Felicia Simion’s work spans genres, running from documentary to surrealism. In recent years, she’s merged photography and performance, documenting herself as she interacts with landscapes around the world, from Chile and Bolivia to the French seaside resort of Deauville. For these performances, she’s donned full-body costumes, covering herself from head to toe and transforming into an anonymous shadow figure.
The idea of home has become a throughline in her work, as she navigates feelings of belonging and alienation during her travels to new and unusual places. She cites Magritte as one of her inspirations.
A master in color theory, Sergey Fett uses eye-catching visuals to explore notions relating to the conscious and unconscious mind and the power of imagination. Many of his pictures take months to bring to life, requiring careful research, sketches, and planning. He does the post-production himself and will sometimes manipulate details to elevate the surreal quality of the work.
His images often feature faceless people, perhaps in some ways evoking the shrouded faces of the painter René Magritte. Like the famous painter, Sergey also challenges our understanding of identity, seeming to say that as hard as we try, we can never truly know ourselves. “Just like the sky and clouds are reflected in the water, reality is reflected in the image,” he once wrote. “It is like looking through a dim glass in a closed room at a world you only suspect exists.”
500px Ambassador Jovana Rikalo is a fine art and portrait photographer with a taste for the fantastical and dreamlike. Inspired by the natural world, she creates elaborate folklore and fairytale-inspired tableaux, resplendent with pastel colors. From the tulips fields of the Netherlands to an ethereal pink lake in the small village of Pa?ir, she’s consistently drawn to real-world places that feel supernatural.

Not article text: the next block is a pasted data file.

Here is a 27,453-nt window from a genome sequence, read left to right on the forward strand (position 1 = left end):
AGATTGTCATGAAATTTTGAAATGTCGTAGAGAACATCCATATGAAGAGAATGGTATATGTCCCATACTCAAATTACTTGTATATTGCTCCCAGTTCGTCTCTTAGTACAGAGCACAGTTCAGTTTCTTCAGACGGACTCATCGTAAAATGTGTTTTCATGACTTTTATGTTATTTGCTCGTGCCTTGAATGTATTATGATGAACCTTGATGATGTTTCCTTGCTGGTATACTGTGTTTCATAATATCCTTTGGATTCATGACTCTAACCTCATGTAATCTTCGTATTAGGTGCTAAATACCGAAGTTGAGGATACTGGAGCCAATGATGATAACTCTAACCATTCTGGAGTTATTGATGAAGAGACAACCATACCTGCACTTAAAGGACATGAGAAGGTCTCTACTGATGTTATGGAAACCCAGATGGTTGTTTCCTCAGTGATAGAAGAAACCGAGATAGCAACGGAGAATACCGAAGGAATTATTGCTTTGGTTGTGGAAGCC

The conceptual photographer Milos Nejezchleb oversees every aspect of production on his shoots, from styling to location scouting to post-production. His pictures, while deceptively minimal, contain layers of meaning, often with references to current events and societal undercurrents. His goal: to stop people scrolling and inspire us to reflect.
500px Ambassador Julia Wimmerlin is best-known for her travel and animal photography, but her work often veers into the surreal. Sometimes, the location itself is otherworldly, as was the case in Dead Sea, where she found an expanse of vibrant turquoise water. In her conceptual work, she reimagines the human body through the use of mirrors or shadows, stretching or fragmenting familiar shapes beyond recognition.
A recent series of self-portraits reminds us of some of the famous pictures Lee Miller made with Man Ray, elongating and distorting her neck, bringing us back to the origins of surrealist photography. Her effects are done in-camera.
Check out our Conceptual Delights Quest if this style of photography is your thing!